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Help! I’m an Introvert with Extroverted Spiritual Gifts

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Hi, my name is Rayni and I’m an introvert.

I used to attend Introverts Anonymous, but usually no one would show up and if they did they didn’t want to talk. (Okay, that was joke). But being introverted is a serious business that many people don’t understand. In college I lived in a dorm on the top floor. Many mornings I chose to walk down the seven flights of stairs just so I didn’t have to say hello to anyone in the elevator. Today, if I see you in the grocery store and you haven’t seen me first, I will most likely immediately turn and walk in the opposite direction with great gusto so I don’t have to talk to you; even though I may like you.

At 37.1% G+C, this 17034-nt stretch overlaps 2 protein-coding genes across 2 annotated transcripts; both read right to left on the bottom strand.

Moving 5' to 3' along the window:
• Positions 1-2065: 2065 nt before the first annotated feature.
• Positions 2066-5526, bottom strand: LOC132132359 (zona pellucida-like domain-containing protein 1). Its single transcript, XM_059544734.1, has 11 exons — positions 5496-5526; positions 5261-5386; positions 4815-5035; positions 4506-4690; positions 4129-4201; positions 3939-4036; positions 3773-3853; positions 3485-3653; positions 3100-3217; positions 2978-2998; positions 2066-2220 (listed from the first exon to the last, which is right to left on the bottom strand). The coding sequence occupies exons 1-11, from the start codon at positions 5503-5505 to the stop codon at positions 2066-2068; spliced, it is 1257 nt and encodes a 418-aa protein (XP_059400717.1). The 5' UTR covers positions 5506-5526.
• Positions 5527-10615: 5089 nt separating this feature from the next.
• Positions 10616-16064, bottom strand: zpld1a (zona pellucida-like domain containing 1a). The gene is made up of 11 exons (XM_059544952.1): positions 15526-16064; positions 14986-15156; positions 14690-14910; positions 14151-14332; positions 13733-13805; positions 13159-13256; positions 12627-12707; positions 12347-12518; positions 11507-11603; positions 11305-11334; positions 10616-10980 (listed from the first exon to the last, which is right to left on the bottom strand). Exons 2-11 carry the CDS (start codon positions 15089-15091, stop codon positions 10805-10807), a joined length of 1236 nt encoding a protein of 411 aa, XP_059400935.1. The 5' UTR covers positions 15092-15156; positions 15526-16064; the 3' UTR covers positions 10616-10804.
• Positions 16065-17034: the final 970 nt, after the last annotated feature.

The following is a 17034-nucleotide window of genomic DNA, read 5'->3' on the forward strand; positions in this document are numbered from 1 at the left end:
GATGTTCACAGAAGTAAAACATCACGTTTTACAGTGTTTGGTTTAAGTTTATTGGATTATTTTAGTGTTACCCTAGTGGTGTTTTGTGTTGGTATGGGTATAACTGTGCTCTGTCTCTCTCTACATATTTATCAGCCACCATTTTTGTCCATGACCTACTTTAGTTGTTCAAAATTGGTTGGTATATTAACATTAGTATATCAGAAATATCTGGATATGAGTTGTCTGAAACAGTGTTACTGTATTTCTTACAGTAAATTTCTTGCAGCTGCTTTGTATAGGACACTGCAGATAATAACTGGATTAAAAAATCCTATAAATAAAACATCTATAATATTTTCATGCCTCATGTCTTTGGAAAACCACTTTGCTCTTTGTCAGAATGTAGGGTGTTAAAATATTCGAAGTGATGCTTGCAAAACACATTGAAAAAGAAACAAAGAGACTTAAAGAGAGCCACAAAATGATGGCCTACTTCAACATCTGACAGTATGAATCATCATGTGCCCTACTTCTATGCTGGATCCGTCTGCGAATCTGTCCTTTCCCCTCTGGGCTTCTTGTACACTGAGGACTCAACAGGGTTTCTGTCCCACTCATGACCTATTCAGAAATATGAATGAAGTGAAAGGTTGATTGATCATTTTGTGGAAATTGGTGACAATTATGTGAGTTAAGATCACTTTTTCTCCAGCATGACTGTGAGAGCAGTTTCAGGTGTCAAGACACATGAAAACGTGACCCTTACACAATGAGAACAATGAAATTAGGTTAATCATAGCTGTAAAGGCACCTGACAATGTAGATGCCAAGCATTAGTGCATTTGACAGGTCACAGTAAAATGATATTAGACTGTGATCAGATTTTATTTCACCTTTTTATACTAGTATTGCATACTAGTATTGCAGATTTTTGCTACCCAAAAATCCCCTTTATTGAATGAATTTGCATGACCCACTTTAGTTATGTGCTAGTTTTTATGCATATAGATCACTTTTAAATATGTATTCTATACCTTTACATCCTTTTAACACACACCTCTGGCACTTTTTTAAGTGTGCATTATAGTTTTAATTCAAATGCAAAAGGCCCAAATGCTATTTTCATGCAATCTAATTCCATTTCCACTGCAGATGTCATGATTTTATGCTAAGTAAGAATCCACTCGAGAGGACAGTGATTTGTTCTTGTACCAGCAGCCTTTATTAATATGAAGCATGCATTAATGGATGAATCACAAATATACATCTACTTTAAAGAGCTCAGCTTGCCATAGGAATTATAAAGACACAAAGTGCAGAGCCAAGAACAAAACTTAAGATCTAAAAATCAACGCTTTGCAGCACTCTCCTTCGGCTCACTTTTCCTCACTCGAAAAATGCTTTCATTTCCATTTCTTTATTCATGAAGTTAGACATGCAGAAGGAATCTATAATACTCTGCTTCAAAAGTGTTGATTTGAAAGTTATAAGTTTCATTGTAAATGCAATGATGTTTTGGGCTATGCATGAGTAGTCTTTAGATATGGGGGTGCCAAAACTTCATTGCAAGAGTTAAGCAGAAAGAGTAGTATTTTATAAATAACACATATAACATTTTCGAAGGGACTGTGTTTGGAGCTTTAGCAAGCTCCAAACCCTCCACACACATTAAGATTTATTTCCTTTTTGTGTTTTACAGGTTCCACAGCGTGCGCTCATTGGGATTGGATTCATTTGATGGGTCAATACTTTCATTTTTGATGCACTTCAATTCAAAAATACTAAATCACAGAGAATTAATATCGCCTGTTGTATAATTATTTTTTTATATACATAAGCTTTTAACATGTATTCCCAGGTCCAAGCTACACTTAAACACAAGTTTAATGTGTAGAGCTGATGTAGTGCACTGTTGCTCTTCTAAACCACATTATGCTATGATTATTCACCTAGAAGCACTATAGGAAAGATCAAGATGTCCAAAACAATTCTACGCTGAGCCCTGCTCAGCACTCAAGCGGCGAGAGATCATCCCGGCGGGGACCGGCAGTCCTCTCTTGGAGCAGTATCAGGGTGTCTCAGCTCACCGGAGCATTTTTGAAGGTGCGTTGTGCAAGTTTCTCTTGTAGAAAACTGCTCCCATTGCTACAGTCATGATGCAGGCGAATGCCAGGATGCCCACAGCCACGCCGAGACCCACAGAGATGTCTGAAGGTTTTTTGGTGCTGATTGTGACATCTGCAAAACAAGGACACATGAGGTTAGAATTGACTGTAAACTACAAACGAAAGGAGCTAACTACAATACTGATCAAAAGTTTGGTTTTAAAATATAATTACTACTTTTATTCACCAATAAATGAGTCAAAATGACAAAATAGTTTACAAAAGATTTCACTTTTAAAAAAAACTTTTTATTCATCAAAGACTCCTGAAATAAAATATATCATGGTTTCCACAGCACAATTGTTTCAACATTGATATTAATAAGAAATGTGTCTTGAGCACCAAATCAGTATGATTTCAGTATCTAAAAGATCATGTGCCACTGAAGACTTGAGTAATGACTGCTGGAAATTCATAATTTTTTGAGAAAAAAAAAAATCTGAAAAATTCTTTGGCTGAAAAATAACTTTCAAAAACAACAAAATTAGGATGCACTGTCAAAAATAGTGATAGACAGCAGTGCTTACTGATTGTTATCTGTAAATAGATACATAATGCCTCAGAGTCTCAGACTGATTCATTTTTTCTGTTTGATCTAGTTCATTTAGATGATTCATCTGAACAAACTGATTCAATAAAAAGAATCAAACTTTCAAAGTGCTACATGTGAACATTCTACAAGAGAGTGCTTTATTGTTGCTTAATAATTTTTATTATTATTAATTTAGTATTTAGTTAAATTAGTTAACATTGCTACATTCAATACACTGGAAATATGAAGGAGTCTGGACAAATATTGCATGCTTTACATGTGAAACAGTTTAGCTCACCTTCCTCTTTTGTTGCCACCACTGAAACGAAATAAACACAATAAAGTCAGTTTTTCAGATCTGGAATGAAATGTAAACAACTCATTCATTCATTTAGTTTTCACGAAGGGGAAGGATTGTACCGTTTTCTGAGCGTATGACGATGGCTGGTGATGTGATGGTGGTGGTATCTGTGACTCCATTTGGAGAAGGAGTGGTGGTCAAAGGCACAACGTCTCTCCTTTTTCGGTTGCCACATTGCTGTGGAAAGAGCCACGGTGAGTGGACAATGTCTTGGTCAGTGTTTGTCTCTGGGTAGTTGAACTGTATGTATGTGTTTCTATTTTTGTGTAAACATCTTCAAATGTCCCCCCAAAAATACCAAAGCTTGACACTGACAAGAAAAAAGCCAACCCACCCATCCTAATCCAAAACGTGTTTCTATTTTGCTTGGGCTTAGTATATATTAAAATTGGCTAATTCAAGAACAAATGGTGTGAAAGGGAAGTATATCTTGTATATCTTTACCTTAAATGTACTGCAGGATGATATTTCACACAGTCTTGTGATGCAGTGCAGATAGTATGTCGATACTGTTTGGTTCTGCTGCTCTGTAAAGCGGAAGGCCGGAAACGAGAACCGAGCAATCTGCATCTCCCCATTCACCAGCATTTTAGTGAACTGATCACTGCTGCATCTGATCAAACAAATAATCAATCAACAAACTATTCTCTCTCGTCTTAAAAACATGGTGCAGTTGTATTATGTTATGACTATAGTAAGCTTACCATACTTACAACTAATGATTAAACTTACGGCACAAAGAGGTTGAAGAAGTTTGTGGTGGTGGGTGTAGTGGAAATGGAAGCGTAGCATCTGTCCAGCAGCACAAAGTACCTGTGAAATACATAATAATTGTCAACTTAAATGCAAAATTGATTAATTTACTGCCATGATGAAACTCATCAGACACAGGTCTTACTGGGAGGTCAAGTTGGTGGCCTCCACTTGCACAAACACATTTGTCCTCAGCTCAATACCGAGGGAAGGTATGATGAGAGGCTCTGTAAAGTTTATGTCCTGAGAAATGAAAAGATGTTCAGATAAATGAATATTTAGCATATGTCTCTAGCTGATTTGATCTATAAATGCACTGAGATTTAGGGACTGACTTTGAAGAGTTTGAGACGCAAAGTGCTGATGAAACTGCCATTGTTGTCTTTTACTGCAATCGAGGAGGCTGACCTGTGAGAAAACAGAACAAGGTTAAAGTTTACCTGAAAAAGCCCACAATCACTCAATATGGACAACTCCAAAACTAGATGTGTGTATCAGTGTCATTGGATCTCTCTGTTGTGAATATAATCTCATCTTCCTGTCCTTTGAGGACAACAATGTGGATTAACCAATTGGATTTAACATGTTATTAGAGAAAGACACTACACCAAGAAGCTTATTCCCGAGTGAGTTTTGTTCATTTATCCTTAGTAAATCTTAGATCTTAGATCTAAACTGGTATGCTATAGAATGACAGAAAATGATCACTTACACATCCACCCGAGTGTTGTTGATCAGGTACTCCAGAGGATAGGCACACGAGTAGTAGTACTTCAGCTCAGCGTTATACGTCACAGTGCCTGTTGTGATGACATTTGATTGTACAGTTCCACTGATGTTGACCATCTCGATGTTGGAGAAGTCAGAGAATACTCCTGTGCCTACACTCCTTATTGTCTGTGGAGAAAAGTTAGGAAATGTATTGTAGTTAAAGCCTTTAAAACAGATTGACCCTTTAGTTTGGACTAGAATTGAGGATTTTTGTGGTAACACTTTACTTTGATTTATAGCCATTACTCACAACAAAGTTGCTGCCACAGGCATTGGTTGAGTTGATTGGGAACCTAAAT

What I’ve just shared probably sounds a bit odd or even mentally ill to all of those bustling extroverts out there. But I know the introverts are tracking with me. So, what is an introvert to do when God has clearly given you spiritual gifts that require interacting with people? You know, those “pesky” gifts like teaching, counseling and leadership that require you to be in front of or with people rather than behind the scenes?

Take Short Trips Out of Your Comfort Zone